A golden horse with a white mane and tail is what many people think of when someone says palomino. However, there is more to a palomino than just gold. In reality, palominos can vary in shade from a soft cream to a rich golden color. They can have dark dapples or be pure white. In some cases, a palomino’s coat may change shade depending on the season (seasonal palominos).
The origin of the palomino is somewhat of a mystery. However, it is believed that this rare color developed as a defense mechanism in horses living in desert or arid environments. The pale yellow coat would blend with the sand and allow the horse to avoid being seen by predators or prey. The light color also does a better job of reflecting the sun’s rays than darker colors, which could help protect the animal from overheating.
There are several different types of palomino horses. The lightest of the group is the pearl palomino. This horse is a soft creamy yellow and can sometimes be mistaken for a white horse. The next shade up is the golden palomino. These horses are a bright golden yellow and often have white manes and tails. A third type of palomino is the champagne palomino. These horses look similar to the golden palomino but have pink skin. They get this color from having two creme dilution genes instead of the one in a true palomino.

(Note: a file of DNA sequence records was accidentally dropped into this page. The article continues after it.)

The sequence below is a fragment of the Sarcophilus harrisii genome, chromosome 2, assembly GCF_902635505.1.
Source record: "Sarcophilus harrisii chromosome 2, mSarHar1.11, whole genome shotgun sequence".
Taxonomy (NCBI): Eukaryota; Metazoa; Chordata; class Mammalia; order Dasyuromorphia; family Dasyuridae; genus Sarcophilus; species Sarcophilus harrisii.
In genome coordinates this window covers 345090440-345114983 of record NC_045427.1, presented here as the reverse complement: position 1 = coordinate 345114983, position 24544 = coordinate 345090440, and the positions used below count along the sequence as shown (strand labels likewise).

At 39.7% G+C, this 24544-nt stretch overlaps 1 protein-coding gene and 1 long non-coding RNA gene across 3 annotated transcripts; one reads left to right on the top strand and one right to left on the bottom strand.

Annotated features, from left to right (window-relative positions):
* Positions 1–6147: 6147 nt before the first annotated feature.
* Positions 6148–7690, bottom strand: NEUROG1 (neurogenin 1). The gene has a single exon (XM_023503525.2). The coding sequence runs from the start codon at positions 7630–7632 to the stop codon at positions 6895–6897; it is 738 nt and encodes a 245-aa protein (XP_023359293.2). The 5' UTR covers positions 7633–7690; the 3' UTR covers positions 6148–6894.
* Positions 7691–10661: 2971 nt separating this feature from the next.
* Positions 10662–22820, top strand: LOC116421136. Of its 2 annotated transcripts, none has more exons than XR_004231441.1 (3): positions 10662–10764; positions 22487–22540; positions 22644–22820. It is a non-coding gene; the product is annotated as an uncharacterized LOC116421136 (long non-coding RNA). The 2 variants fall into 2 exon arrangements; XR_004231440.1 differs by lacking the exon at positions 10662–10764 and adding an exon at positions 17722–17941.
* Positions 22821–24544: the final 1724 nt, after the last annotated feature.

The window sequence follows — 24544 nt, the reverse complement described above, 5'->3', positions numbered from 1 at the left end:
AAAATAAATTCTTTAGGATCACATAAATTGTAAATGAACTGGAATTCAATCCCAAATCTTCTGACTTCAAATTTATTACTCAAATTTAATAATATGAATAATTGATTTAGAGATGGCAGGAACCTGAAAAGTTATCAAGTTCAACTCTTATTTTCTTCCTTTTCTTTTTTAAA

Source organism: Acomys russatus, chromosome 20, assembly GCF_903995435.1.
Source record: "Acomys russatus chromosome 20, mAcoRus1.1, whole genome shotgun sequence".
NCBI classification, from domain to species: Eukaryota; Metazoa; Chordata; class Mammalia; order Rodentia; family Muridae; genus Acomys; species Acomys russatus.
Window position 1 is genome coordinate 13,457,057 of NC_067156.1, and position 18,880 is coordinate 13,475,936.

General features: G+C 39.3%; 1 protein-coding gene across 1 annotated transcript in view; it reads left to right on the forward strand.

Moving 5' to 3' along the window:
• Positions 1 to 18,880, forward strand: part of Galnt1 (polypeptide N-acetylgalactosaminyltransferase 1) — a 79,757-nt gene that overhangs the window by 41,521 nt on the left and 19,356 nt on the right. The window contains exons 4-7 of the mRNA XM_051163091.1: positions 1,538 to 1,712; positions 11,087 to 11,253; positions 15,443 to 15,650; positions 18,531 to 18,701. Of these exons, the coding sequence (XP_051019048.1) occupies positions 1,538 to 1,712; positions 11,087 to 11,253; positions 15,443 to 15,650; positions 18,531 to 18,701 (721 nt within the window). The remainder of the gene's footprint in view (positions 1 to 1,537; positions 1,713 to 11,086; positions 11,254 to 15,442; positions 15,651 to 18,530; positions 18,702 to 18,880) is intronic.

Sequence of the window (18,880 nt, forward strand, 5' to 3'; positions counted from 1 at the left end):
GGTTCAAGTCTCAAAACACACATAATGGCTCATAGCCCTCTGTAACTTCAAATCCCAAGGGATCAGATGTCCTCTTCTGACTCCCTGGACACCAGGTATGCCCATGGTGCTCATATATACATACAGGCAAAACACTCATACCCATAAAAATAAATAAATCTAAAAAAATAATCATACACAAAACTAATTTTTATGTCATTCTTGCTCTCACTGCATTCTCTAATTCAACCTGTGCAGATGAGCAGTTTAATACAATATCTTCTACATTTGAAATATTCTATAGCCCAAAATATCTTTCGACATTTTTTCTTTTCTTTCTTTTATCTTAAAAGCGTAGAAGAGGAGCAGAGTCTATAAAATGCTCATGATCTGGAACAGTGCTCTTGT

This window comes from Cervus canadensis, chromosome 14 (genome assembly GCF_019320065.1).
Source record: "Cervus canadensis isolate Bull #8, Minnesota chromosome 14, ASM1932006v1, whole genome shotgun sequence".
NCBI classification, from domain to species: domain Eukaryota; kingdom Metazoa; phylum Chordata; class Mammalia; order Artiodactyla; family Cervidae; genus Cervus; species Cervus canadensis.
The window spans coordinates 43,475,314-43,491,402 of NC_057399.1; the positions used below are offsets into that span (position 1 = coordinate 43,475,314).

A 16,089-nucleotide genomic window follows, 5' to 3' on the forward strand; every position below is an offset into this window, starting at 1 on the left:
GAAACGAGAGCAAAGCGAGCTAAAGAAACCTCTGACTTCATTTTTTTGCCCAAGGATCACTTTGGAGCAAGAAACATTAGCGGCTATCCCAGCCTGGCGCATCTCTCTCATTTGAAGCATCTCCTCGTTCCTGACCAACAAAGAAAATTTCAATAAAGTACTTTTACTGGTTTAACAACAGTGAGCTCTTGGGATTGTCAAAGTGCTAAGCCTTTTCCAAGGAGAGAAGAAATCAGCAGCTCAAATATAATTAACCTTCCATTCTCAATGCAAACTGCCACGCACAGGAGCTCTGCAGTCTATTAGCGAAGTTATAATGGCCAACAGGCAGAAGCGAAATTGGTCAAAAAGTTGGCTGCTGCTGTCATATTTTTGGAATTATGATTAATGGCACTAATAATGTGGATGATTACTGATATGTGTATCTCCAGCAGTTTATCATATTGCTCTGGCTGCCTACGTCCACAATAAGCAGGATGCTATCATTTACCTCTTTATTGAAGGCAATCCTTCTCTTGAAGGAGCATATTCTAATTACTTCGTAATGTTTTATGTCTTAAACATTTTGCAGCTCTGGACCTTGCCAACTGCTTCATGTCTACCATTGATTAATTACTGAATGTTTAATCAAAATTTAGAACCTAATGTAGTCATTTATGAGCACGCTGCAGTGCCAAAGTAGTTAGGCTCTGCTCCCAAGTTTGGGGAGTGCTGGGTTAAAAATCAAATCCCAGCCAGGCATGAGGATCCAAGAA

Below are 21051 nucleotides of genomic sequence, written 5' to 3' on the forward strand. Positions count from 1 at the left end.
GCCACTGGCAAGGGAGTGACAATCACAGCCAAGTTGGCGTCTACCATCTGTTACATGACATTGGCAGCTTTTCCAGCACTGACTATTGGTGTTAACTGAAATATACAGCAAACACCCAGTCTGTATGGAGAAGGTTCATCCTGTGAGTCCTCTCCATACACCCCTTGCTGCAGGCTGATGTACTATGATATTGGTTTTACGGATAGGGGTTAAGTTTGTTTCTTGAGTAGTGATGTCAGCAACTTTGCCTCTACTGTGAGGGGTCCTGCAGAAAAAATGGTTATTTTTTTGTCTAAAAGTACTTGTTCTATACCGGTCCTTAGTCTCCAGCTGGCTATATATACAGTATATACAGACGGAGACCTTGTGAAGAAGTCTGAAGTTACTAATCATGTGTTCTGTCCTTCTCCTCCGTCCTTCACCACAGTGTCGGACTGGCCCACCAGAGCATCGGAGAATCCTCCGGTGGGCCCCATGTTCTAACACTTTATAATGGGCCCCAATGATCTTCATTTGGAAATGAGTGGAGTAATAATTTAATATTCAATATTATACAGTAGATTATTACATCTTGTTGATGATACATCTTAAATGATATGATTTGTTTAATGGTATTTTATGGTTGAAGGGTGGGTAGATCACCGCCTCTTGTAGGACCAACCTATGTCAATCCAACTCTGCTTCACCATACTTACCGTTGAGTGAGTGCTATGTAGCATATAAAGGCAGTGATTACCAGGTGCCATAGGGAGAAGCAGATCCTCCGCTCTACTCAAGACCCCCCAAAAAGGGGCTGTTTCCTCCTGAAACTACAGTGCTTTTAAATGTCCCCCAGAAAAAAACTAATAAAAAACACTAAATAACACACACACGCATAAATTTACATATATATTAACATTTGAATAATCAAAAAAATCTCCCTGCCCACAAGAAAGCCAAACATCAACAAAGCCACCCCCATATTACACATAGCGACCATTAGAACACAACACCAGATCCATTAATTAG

Chocolate palomino is the darkest of the palomino varieties. These horses are a deep brown color and have either white manes or tails. They can also have dapples in a variety of patterns. The final color of palomino is the metallic or golden palomino. This is the color that many people associate with Mister Ed from the 1960’s comedy show.
In order to be a palomino, a horse must have a chestnut base coat and a cream dilution gene. The dilution gene transforms the red tones in the base coat into yellow pigments. This process can occur in various ways, which is why there are so many different colors of palomino horses.
Some breeds of horse are more likely to produce palomino offspring than others. For example, Quarter Horses are known to produce a lot of palomino horses. Other popular breeds that produce palomino offspring are Arabians, Tennessee Walking Horses, Morgans, and American Saddlebreds.
In addition to genetics, there are some other factors that can affect a horse’s coat color. For instance, a horse that eats a lot of grain or hay can cause it to darken. A horse that spends a lot of time outside in the sun can also darken its coat. However, the majority of a horse’s color is determined by its genes. In order to have a palomino, both parents must carry the gene for it. Those who don’t have this gene can still be gold colored, but they will not be a true palomino.